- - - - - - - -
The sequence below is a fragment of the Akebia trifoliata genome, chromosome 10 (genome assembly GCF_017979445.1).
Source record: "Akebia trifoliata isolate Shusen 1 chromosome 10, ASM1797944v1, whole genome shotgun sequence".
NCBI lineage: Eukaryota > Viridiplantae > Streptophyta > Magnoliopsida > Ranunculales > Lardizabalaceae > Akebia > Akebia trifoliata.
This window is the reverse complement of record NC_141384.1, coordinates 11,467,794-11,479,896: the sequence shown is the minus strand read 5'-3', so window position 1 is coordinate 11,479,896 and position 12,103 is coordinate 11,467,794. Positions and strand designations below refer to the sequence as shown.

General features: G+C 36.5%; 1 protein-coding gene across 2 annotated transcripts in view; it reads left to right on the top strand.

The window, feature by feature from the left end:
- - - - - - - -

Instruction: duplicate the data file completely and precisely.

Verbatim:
The sequence below is a fragment of the Akebia trifoliata genome, chromosome 10 (genome assembly GCF_017979445.1).
Source record: "Akebia trifoliata isolate Shusen 1 chromosome 10, ASM1797944v1, whole genome shotgun sequence".
NCBI lineage: Eukaryota > Viridiplantae > Streptophyta > Magnoliopsida > Ranunculales > Lardizabalaceae > Akebia > Akebia trifoliata.
This window is the reverse complement of record NC_141384.1, coordinates 11,467,794-11,479,896: the sequence shown is the minus strand read 5'-3', so window position 1 is coordinate 11,479,896 and position 12,103 is coordinate 11,467,794. Positions and strand designations below refer to the sequence as shown.

General features: G+C 36.5%; 1 protein-coding gene across 2 annotated transcripts in view; it reads left to right on the top strand.

The window, feature by feature from the left end: